He leads a quiet life, in relative anonymity. But 40 years ago, Norm Thompson shook the NFL to its core by becoming the first player to file for free agency and sign with another club. His new team? The Colts.
Yet Thompson, 72, is seldom recognized as a pioneer and is hardly as well-known as baseball's Curt Flood, whose 1970 lawsuit against the major leagues led to free agency in that sport.
Of course, Flood was a three-time All-Star; Thompson, a savvy 6-foot-1, 185-pound defensive back who, in his first year in Baltimore (1977), helped the Colts win their third consecutive division title.
"He's my big-play guy," coach Ted Marchibroda said of Thompson, who proved it down the stretch. The Colts clinched the AFC East in their final regular-season game, a 30-24 comeback against the New England Patriots at Memorial Stadium in which Thompson intercepted two fourth-quarter passes. The first led to a touchdown; the second, with 1:50 remaining, clinched the victory.
The man they called "Sweets" sent Baltimore to the playoffs. Why Sweets?
"I made everything look easy," Thompson said. An All-American at Utah, he was the first-round pick of the St. Louis Cardinals in the 1971 draft. There, in six years, he picked off 22 passes and in 1974 led the NFL in interception return yardage (190).
His salary failed to reflect his skill sets, Thompson said. So, in 1976, he played out his option and tested the market. Others had done the same, but always re-signed with their old team. Thompson was the first to find a buyer. The Colts offered a $64,900 no-cut, no-trade contract to the 32-year-old defender, for whom they surrendered a third-round pick (per rules of the day). And history was made.
"All I wanted was to be the highest-paid defensive back in the league, which is what I turned out to be," he said from his home near San Francisco. It helped that he knew Colts tight end Raymond Chester, that the team was playoff-smart and that Baltimore's defensive line was among the NFL's best. That was a key for Thompson, a gambler on the field.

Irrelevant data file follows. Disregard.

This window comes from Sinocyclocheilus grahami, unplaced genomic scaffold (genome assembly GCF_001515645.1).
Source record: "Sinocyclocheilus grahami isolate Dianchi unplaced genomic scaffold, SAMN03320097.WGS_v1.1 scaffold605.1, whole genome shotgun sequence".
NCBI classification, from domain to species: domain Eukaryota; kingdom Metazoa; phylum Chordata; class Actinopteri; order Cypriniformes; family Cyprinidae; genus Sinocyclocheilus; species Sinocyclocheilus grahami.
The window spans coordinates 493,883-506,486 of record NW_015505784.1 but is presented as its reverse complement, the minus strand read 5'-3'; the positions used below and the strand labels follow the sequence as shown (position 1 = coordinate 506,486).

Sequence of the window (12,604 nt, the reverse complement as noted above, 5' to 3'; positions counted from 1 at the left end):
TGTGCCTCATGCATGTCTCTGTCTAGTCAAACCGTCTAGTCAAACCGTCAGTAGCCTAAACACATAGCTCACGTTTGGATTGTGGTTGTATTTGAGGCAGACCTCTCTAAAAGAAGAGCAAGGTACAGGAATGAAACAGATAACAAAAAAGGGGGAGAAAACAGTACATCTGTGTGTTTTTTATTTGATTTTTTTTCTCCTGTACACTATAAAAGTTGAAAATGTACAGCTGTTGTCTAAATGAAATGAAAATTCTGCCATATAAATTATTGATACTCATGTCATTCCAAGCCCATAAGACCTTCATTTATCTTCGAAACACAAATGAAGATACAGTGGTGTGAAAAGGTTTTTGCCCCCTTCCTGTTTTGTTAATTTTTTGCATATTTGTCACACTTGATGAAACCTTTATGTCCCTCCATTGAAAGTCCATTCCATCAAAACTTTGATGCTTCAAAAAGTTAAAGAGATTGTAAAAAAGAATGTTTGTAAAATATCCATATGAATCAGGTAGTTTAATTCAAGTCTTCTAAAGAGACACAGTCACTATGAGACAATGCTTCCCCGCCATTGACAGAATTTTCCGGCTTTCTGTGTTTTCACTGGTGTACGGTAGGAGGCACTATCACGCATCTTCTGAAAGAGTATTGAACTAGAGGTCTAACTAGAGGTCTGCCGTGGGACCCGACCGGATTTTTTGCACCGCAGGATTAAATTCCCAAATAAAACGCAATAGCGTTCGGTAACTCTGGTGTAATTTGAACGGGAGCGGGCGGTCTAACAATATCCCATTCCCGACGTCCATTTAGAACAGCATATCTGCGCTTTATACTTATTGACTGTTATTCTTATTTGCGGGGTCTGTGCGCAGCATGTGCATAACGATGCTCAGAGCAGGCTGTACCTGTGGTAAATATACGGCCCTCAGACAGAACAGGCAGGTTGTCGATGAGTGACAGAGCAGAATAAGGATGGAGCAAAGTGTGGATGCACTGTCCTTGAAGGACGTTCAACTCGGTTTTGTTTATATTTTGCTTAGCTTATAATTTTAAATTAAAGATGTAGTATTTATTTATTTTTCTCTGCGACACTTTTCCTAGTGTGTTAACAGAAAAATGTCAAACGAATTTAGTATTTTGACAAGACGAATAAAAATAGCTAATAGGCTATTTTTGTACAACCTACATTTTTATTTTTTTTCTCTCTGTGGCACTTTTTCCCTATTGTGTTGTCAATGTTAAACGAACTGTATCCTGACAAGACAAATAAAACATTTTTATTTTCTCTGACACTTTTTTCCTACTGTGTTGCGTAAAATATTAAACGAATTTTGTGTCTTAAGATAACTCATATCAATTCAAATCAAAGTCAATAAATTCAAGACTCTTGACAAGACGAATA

"I was known to take more chances than some defensive backs, and you can do that when you've got a great pass rush," he said. "My philosophy was, 'Throw the ball my way and it's much mine as anyone else's.'"
He had his quirks. After his rookie season, Thompson never huddled up on defense.
"It was too tiring to go back to the huddle and then cover a guy 60 yards downfield," he said. "I knew all of the defensive hand signals that came from the sidelines. And by standing to the side, I might overhear an offensive play called in from the bench."
Thompson retired in 1979, having intercepted 11 passes in three years for the Colts — the last one in his final game, a win over the New York Giants. Unable to find a job as scout or coach in the NFL, he worked for teams in the Canadian Football League, as an inspector for an auto auction firm and, finally, as a trainer of college athletes preparing for the NFL scouting combine.
"I know talent, but I could never return to the NFL," he said. "The owners wouldn't let me back in the game. Once I met Curt Flood, who asked, 'Did you have as much trouble as I did?' I nodded and said, 'It comes with the territory.'"
Married 54 years, Thompson lives in Hayward, Calif. He has four children, 10 grandkids, two great-grandchildren and two knee replacements. Two years ago, he fought cancer (multiple myeloma), but is now in remission after receiving stem-cell treatments.
That few remember his trailblazing days doesn't bother him.
"That's not my fault," Thompson said. "Players nowadays are reaping the benefits, but have no knowledge of the history of the game. I'll tell you this — if I got $1,000 from every guy who ever signed a free-agent contract, I could buy my own football team."